Believe it or not having to conduct a water cleanup at your Rest Haven, GA, place of business is something that many local fire restoration professionals anticipate any time they're called to a job. Much like needing to perform a smoke cleanup, a restoration evolving water damage is a normal part of a fire cleanup.
1. Fire Suppression
The suppression efforts used to put out the fire in the first place may also lead to water damage. For example, the use of a fire hose can cause flooding as a fire hose can pump out up to 500 gallons per minute. The fire may be put out, but water can be left behind. Similarly, suppressant released by an overhead sprinkler system may contain less water, but if allowed to sit it too can lead to water damage
After a fire, wet weather such as rain, hail or snow can cause problems which result in the need for a water cleanup. This typically occurs after the fire has weakened the exterior structure leaving holes that the weather can get through. The damp space left after a storm can turn into water damage if left unattended. This is why you may see your restoration service board or tarp over the building until repairs can be made.
Your plumbing can be affected by a fire as well. The heat can put stress on joints or thinner areas of metal, which can then weaken the pipes allowing them to possibly burst after a fire. This can result in flooding in these areas, and possible water damage. Fortunately, your local restoration service should be able to handle any clean up the repairs of this type of water damage.
Needing a water cleanup after a fire at your place of business is actually fairly expected. This is because things like a fire suppression efforts, wet weather, and problems with plumbing can all contribute to possible flooding. Fortunately, many local fire restoration professionals expect possible water damage and will know how to best restore the property.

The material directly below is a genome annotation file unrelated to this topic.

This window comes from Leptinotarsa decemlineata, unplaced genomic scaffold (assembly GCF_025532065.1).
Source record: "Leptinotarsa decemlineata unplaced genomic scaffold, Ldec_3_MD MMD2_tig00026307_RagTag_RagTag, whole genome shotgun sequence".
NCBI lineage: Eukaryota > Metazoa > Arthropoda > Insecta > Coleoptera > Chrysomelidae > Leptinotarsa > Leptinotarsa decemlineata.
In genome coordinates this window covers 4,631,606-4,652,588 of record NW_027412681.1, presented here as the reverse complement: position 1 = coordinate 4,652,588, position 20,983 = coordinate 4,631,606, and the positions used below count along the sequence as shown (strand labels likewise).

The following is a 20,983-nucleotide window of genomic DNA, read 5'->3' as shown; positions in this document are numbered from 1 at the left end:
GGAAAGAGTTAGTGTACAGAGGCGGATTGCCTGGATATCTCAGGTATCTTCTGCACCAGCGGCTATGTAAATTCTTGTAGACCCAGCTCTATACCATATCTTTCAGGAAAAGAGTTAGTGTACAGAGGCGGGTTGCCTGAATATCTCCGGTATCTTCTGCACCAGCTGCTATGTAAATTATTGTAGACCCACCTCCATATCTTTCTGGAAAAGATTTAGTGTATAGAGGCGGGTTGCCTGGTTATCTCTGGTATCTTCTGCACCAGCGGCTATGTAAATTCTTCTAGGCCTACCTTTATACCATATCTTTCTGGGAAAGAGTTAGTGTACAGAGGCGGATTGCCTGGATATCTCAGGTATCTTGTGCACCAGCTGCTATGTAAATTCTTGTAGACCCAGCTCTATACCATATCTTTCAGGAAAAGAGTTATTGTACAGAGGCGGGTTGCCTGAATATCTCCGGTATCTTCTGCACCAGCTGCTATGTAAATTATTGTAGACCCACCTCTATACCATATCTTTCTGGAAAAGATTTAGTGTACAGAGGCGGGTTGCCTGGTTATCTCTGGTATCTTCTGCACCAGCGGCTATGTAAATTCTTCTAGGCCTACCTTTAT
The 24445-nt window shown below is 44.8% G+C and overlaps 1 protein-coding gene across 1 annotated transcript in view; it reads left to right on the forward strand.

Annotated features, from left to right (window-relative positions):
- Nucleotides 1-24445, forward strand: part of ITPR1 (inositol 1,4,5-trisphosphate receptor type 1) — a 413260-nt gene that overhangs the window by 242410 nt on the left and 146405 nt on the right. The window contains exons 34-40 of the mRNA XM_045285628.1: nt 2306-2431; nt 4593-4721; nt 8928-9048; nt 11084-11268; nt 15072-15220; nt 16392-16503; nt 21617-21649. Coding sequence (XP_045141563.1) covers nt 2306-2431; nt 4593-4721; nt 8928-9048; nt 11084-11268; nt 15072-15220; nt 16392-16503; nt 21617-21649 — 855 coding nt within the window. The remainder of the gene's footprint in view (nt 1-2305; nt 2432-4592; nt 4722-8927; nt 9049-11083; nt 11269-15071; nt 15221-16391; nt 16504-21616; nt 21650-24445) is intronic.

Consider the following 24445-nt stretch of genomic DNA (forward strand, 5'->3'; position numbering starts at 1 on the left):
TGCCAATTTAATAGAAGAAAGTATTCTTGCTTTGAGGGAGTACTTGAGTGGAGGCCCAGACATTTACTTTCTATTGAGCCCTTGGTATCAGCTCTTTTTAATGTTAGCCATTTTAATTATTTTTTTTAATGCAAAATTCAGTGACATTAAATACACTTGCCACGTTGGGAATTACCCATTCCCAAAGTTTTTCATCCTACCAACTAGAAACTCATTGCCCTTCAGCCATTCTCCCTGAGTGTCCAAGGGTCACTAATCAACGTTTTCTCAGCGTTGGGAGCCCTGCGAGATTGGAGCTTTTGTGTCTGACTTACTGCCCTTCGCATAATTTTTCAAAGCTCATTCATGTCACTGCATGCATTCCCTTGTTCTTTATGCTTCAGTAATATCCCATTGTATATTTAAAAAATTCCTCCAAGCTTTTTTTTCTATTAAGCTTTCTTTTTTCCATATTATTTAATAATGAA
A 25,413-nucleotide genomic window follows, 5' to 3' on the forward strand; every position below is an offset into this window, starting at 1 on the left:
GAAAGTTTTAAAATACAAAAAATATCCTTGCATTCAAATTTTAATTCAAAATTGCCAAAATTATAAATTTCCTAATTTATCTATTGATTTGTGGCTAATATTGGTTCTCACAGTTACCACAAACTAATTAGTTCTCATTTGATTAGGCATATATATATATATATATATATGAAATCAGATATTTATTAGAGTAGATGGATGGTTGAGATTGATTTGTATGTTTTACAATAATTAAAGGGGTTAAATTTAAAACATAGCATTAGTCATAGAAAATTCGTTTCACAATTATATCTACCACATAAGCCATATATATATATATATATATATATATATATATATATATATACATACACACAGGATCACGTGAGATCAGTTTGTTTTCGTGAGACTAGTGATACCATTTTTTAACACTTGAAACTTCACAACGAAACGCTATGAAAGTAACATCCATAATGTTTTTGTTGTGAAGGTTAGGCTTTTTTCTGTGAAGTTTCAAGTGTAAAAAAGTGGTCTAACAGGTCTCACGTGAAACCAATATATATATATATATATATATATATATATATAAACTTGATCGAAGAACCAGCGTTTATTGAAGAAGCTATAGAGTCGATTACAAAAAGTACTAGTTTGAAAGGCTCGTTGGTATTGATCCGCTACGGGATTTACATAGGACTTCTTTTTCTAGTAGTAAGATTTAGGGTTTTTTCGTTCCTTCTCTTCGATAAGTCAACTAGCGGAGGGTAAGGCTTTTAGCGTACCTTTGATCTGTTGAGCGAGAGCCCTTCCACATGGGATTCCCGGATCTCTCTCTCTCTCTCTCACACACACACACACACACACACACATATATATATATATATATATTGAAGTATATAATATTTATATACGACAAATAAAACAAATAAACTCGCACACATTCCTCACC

3 Important Things To Know About Fire and Insurance
Fire damaged a structure in Suwanee, GA
What Is and Isn't Cover In Your Insurance Policy?
A home fire in Suwanee, GA, in addition to its emotional and psychological costs, can be financially draining. Any repairs beyond a superficial burn can come with a hefty price tag. While homeowner's insurance should cover most fire damage claims, consumers need to have a good idea of what is and is not covered in their policy, and how to further protect themselves.
1. What Is Covered
Simply put, accidents. Whether it is a kitchen fire or an electrical wire falling on your house, most standard insurance policies will cover damage from fire and smoke to some degree.
2. What Is Not Covered